A blog about the Jaw harp.

Friday, February 16, 2007

Meet the Jaw harp


This is a blog about the Jaw harp, an ancient instrument called by many names all over the world. Called Guimbarde in France, Scacciapensieri in Italy, Maultrommel in Germany and Austria, Trump in various forms and spellings is used today in Europe, such as Mondtrom in Dutch and Tromp in Flemish. Harp is used in Scandinavian countries, such as Norway, Munnharpa, Denmark, Mundharpe and Finland, Huuliharpu. Doromb can be found in Hungary, with Drymba in Ukraine and Drombulja in Croatia. As we go further east we have variations on Komys, Kupus, and Khomus in northern and eastern Asia, while Morchang, Morsing, Dan Moi and Gengong can be found in India, Vietnam and Indonesia. The Jaw harp is an international instrument that is likely to have originated in Asia and travelled to Europe, arriving sometime around the 13th century. Here's an excerpt from an article from Wikipedia, the free encyclopedia:

The Jew's harp, jaw harp, or mouth harp is thought to be one of the oldest musical instruments in the world; a musician apparently playing it can be seen in a Chinese drawing from the 3rd century BCE . It is also sometimes called a Jew's trump or juice harp, among other names, and has no particular connection with Judaism.

The instrument is a lamellaphone, which is in the category of plucked idiophones and consists of two types: idioglot, where the vibrating reed or tongue of the instrument is cut from a single piece of wood, bamboo, bone or thin flat metal, such as brass, and hetroglot, where there is a cast or bent metal frame to which is fixed a separate, flexible metal reed.

Since trances are facilitated by droning sounds, the Jew's harp has been associated with magic and has been a common instrument in shamanic rituals.

A few adepts still play the instrument and it is used in various genres. Here's an example of Primitive Techno:



Here's some hard rocking Blues-Rock:



Some down home Country-Folk:



And some more traditional style of playing:



Here's a gem of classic folk music from Mike Seeger.
Listen to this wonderful song called Did You Ever See the Devil, Uncle Joe?

And of course, Jack Elliot of Birtley, UK.

Listen to a short clip from Genticorum, a trio from Québéc that incorporates the dynamism of today's North American and European folk cultures in their music.

This is an interesting beatboxing piece from Danibal who lives in the Netherlands. In France, Jeanjean is doing something in the same genre.



Check out an interesting use of the Jaw harp on a song called Morning Wonder by The Earlies, a UK band.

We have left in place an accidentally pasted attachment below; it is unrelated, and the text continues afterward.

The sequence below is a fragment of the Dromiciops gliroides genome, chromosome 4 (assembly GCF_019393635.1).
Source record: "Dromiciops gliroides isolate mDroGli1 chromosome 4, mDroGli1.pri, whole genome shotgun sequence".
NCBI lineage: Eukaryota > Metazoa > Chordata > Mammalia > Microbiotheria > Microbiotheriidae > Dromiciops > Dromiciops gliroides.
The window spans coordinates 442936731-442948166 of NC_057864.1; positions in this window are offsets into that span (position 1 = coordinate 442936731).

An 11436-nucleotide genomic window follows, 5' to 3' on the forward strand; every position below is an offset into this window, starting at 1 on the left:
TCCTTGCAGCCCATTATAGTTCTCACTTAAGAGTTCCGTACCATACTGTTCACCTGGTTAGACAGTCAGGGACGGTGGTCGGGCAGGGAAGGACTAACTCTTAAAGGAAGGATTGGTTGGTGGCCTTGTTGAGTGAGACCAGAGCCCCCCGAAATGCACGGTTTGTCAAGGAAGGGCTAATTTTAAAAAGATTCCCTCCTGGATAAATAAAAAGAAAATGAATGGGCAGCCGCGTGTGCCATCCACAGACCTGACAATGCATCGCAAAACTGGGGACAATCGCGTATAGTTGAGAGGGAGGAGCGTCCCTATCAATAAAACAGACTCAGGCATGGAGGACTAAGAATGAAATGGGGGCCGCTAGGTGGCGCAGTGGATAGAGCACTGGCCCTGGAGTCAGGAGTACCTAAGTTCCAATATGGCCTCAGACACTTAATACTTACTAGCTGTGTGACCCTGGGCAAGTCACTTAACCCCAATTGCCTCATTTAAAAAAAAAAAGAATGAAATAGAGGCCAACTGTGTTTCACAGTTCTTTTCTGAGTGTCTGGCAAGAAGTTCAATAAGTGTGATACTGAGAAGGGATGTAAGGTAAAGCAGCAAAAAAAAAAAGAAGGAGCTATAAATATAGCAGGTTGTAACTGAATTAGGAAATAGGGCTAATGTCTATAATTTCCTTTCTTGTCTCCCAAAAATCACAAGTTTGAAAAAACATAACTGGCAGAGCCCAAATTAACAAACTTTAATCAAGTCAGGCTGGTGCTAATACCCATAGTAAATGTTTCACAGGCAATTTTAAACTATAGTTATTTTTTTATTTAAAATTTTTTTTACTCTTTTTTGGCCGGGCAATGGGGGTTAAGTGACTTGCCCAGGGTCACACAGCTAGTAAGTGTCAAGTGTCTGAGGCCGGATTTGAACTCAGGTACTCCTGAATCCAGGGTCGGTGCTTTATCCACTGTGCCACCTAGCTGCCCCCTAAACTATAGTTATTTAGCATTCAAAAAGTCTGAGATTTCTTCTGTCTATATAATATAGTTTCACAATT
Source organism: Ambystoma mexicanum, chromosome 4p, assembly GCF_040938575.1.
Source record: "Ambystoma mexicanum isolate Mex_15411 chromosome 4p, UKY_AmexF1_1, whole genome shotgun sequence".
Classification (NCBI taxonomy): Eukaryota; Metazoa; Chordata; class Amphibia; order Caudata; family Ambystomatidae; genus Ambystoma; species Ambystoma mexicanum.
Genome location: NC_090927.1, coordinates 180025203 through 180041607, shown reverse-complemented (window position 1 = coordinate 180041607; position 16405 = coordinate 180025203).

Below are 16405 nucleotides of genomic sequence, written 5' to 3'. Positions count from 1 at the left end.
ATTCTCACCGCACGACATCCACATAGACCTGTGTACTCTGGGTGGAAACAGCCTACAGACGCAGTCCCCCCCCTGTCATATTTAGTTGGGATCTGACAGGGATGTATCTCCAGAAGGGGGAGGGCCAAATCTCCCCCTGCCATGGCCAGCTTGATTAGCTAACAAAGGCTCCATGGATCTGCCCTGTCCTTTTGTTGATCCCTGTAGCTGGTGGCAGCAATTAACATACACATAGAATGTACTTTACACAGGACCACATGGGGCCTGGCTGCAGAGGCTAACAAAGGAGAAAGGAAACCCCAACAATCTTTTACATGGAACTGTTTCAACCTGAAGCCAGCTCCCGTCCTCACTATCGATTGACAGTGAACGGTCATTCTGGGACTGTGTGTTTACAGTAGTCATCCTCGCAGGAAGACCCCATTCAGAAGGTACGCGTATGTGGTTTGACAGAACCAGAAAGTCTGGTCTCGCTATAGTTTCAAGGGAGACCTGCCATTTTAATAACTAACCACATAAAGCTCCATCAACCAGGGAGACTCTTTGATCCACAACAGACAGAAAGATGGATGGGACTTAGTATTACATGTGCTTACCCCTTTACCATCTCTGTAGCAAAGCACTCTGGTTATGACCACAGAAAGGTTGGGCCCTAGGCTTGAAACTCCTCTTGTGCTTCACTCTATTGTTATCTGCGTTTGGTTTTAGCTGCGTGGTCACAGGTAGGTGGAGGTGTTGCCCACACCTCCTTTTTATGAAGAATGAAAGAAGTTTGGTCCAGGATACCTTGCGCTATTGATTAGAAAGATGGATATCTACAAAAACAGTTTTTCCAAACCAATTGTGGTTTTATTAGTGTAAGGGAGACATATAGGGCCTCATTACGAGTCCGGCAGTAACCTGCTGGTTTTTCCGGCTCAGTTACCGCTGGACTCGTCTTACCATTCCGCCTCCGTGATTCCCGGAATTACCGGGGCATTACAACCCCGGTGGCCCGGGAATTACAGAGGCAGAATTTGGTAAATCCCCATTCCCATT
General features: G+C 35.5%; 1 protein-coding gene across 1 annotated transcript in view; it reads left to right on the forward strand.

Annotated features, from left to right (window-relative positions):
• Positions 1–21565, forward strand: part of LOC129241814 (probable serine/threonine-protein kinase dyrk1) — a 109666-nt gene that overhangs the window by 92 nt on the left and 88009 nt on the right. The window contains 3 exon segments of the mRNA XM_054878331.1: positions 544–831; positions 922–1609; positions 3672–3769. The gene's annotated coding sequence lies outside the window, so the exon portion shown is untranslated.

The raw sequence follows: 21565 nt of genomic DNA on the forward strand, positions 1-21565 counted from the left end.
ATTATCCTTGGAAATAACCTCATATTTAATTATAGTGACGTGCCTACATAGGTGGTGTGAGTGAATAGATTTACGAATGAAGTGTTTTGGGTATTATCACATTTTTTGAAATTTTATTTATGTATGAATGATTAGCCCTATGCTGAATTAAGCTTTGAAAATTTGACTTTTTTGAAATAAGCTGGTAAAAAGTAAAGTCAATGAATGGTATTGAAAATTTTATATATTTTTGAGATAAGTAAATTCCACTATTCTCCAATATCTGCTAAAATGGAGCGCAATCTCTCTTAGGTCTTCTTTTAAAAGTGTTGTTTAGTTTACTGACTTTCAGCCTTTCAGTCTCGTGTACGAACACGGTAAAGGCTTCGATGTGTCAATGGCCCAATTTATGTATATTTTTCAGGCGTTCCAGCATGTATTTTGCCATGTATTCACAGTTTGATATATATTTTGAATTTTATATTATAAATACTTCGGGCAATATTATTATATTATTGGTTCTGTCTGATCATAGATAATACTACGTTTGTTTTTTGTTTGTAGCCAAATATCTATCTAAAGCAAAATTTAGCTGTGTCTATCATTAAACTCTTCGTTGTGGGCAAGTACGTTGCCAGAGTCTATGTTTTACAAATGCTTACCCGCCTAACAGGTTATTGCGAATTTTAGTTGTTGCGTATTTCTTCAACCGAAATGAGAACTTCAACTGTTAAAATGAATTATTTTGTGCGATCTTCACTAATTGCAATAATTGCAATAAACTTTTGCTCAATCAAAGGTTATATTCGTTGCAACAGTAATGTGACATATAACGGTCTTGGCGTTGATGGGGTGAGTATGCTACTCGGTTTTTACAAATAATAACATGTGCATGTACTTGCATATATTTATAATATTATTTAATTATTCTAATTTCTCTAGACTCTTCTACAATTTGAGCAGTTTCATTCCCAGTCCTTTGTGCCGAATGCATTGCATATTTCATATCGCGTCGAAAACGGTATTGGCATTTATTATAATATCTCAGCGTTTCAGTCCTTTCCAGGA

In a different vein, Jacob Max Nasim's Psychedelic Jew's Harp project is a trippy venture into totally live, electro-acoustic, psychedelic grooves.

Here's a funny, Borat-sounding clip by George Andriyanov of Bugotak which explains how to play a Jaw harp. I assume the birdie at the beginning is a Siberian form of greeting:



He also does some interesting throat singing along with his harp playing. Here's his take on Come together by the Beatles.

Here, Norwegian musical director and composer Terje Isungset demonstrates some of the melodies and rhythms he plays with his Jaw harp.

Daddy Dirk demonstrates how to play the Ozark Jaw harp:



This is Hank Plow, a poet and musician cowboy from Gila Bend, AZ giving an introduction to the Jaw harp:



The Asian harps sound slightly different than the ones more familiar to us. Here's a clip demonstrating playing a bamboo harp:



Here's a performance on a Chinese Hoho by
Vladiswar Nadishana:



Another performance on a Taiwanese Lubu, a multi-reed harp:



Here's an interesting video showing the fabrication of a harp by a Hmong Monk from beginning to end:



This is probably good enough to start. I invite all of you interested in this neat instrument to join and participate to the new group I started.

Happy boinging!

3 comments:

karen w said...

Hi. I'm interested in trying out the jaw harp. Can you recommend a good one to start with for, say, under $25? The Snoopy one sounds like it's not durable enough.

Hillbilly Wally said...

Ooooops! Sorry, I missed your comment... Everything i've heard about the Snoopy is not that good. Check out mouthmusic.com and talk to Mark. He's very knowledgeable, will play different harps for you over the phone and has many j-harps for under $25. You may want to buy a Khomus from him. They're beautiful, well crafted, easy to play and pack a punch for the size. They're over your budget but well worth it. Otherwise, you can try the $12 Cambodian bamboo harps. Those can be played agsinst the lips, not the teeth which might be an easy way to start.
Try to join the companion Yahoo group to this blog at http://launch.groups.yahoo.com/group/jawharp/
You'll be able to ask questions if you have any trouble.

Contact me at wally [at] hillbillywally.com if you have any questions.

Wally

Gabe K. said...

Nice music. Where did you get it?